Background behind Alina Garbuzov
“I lived in three different countries as a kid. My family left Russia when I was seven years old to seek better opportunities. We settled down in Princeton, NJ. I attended Brown University for my undergraduate degree, where I studies Neuroscience and Molecular Biology. After Brown, I moved to California to attend Stanford Graduate School in the Genetics Department. I love academia, I love teaching, and my goal is to become a professor.
I fell in love with the outdoors at an early age and have been hiking, cross-country skiing, running and biking for most of my life. I started rock climbing in college. It fit my personality perfectly: I love the views from high up, I love getting tired, and it requires an addictive combination of physical and mental strength and agility. At Stanford I became active in the rock climbing community and helped organize slide shows and teach classes. I was president of the Stanford Alpine Club.”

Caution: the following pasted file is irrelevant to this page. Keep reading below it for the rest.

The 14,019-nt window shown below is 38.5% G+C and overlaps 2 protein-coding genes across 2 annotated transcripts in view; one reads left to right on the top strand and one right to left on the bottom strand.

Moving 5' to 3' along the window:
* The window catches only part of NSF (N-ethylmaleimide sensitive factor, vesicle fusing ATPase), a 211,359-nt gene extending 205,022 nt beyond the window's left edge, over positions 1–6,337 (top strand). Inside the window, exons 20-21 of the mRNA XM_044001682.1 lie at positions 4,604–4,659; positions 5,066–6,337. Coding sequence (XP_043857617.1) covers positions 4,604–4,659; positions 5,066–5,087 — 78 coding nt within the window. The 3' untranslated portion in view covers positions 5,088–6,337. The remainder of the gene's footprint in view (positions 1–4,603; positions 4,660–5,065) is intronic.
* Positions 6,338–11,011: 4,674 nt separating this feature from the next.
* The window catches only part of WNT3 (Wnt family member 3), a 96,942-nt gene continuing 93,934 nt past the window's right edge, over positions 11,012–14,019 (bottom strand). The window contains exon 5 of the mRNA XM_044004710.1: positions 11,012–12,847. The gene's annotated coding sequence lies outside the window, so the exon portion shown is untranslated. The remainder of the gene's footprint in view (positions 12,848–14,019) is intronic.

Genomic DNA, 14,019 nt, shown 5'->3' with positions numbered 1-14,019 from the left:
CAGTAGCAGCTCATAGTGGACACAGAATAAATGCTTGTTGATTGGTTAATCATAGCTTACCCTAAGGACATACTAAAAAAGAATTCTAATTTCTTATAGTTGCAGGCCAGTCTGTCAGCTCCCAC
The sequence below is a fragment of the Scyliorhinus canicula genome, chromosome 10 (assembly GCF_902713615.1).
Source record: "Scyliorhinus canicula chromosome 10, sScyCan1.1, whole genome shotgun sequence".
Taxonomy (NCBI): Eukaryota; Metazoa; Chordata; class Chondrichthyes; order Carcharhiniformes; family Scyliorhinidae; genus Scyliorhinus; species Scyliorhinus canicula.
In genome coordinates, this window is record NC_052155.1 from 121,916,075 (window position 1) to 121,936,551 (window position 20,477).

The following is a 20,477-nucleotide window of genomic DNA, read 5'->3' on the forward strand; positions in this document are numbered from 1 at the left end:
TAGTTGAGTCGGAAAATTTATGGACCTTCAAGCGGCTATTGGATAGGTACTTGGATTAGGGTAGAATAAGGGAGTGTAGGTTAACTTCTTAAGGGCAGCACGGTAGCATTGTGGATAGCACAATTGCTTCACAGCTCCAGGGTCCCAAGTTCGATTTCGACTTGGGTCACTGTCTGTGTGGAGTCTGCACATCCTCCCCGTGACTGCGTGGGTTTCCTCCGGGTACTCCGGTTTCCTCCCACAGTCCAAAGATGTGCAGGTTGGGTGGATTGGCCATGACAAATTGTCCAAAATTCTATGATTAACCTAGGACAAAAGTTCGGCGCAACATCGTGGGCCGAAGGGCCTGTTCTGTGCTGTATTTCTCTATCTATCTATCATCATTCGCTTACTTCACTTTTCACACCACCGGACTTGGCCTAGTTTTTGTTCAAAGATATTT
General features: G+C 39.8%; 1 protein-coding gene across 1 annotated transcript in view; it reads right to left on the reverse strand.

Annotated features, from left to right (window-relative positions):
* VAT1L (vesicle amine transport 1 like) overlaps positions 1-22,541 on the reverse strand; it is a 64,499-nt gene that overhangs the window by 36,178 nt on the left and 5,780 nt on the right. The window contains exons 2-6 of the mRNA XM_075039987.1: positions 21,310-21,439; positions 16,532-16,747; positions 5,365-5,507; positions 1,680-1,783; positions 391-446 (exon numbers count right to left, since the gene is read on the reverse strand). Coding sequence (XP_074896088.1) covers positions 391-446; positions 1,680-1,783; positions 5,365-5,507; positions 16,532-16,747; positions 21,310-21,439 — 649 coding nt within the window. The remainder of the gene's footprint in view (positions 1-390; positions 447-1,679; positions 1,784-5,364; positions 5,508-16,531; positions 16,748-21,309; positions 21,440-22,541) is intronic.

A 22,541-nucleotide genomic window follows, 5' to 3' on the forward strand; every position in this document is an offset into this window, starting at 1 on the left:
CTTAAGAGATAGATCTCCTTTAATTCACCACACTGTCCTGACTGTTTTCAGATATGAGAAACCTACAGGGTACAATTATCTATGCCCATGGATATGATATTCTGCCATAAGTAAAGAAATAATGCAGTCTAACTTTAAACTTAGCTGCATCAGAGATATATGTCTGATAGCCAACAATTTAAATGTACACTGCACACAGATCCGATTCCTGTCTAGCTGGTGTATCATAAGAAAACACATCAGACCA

On October 31st, 2015 I fell 60 feet while rock climbing in Yosemite National Park. The fall fractured the L1 vertebra of my spine. I also broke my thumb, my scapula, fractured several ribs and deflated a lung. I was rescued and flown by helicopter to Stanford Hospital, where surgeons fused five vertebrae of my spine. I was paralyzed from the waist down when I woke up but sensation and function quickly started to return.
Before the accident, I was training to run a 50k. I had climbed El Cap and the North Face of Half Dome and lived for taking my next climbing trip. My physical abilities and my independence are at the core of my identity. Exercise and being outside were my source of comfort at times of stress and difficulty. The accident left me scrambling to find ways to be happy again. I am working hard, every day, towards the goal of walking again so I can regain independence exploring the outdoors.
Most Recently, Alina has been working out & training at Neuroworx in Utah with the support of a board approved grant provided by High Fives Foundation.
Watch her progress in standing and walking in the videos, below.